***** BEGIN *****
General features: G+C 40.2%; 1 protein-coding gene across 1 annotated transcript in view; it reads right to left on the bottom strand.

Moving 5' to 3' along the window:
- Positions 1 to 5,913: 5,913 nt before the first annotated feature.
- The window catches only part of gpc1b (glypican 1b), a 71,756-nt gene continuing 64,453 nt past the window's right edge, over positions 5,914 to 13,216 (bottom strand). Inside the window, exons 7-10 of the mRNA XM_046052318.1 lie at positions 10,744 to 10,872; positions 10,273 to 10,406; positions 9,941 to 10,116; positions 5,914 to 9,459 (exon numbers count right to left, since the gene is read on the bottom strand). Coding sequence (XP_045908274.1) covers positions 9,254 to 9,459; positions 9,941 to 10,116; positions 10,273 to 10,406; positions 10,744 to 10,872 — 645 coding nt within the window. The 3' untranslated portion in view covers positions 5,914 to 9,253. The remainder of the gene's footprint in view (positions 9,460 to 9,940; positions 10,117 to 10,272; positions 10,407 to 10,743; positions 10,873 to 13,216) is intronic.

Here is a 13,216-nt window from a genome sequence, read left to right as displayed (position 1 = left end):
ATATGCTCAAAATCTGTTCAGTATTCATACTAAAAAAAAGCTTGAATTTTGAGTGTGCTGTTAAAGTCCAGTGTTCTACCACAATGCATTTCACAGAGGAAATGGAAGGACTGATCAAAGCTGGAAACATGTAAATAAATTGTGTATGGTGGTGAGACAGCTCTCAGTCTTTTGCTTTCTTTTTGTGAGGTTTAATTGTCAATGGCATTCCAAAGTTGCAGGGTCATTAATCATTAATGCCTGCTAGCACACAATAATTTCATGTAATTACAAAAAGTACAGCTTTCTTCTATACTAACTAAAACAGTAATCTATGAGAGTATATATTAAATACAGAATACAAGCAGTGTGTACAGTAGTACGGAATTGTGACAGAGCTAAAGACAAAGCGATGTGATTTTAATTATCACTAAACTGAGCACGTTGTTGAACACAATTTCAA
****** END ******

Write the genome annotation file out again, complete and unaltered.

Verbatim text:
General features: G+C 40.2%; 1 protein-coding gene across 1 annotated transcript in view; it reads right to left on the bottom strand.

Moving 5' to 3' along the window:
- Positions 1 to 5,913: 5,913 nt before the first annotated feature.
- The window catches only part of gpc1b (glypican 1b), a 71,756-nt gene continuing 64,453 nt past the window's right edge, over positions 5,914 to 13,216 (bottom strand). Inside the window, exons 7-10 of the mRNA XM_046052318.1 lie at positions 10,744 to 10,872; positions 10,273 to 10,406; positions 9,941 to 10,116; positions 5,914 to 9,459 (exon numbers count right to left, since the gene is read on the bottom strand). Coding sequence (XP_045908274.1) covers positions 9,254 to 9,459; positions 9,941 to 10,116; positions 10,273 to 10,406; positions 10,744 to 10,872 — 645 coding nt within the window. The 3' untranslated portion in view covers positions 5,914 to 9,253. The remainder of the gene's footprint in view (positions 9,460 to 9,940; positions 10,117 to 10,272; positions 10,407 to 10,743; positions 10,873 to 13,216) is intronic.

Here is a 13,216-nt window from a genome sequence, read left to right as displayed (position 1 = left end):
ATATGCTCAAAATCTGTTCAGTATTCATACTAAAAAAAAGCTTGAATTTTGAGTGTGCTGTTAAAGTCCAGTGTTCTACCACAATGCATTTCACAGAGGAAATGGAAGGACTGATCAAAGCTGGAAACATGTAAATAAATTGTGTATGGTGGTGAGACAGCTCTCAGTCTTTTGCTTTCTTTTTGTGAGGTTTAATTGTCAATGGCATTCCAAAGTTGCAGGGTCATTAATCATTAATGCCTGCTAGCACACAATAATTTCATGTAATTACAAAAAGTACAGCTTTCTTCTATACTAACTAAAACAGTAATCTATGAGAGTATATATTAAATACAGAATACAAGCAGTGTGTACAGTAGTACGGAATTGTGACAGAGCTAAAGACAAAGCGATGTGATTTTAATTATCACTAAACTGAGCACGTTGTTGAACACAATTTCAA